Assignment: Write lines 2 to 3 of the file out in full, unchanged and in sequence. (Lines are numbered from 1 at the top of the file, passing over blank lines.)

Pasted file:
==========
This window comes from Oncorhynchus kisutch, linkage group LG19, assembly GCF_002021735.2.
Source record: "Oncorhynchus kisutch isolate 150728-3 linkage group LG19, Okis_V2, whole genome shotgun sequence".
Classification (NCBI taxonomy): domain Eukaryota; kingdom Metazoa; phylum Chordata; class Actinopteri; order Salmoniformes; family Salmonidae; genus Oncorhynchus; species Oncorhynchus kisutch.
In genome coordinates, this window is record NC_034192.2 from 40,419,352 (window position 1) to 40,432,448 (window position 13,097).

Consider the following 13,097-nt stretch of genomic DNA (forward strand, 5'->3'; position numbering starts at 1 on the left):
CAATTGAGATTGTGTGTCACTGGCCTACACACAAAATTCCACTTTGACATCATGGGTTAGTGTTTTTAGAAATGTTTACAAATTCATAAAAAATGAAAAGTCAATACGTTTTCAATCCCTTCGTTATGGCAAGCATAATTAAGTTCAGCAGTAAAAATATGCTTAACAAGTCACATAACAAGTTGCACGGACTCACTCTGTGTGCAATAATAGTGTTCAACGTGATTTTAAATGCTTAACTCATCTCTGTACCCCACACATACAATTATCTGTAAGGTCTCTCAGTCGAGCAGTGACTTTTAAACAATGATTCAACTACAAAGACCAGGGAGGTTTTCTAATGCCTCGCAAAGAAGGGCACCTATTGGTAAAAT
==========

Source record: "Oncorhynchus kisutch isolate 150728-3 linkage group LG19, Okis_V2, whole genome shotgun sequence".
Classification (NCBI taxonomy): domain Eukaryota; kingdom Metazoa; phylum Chordata; class Actinopteri; order Salmoniformes; family Salmonidae; genus Oncorhynchus; species Oncorhynchus kisutch.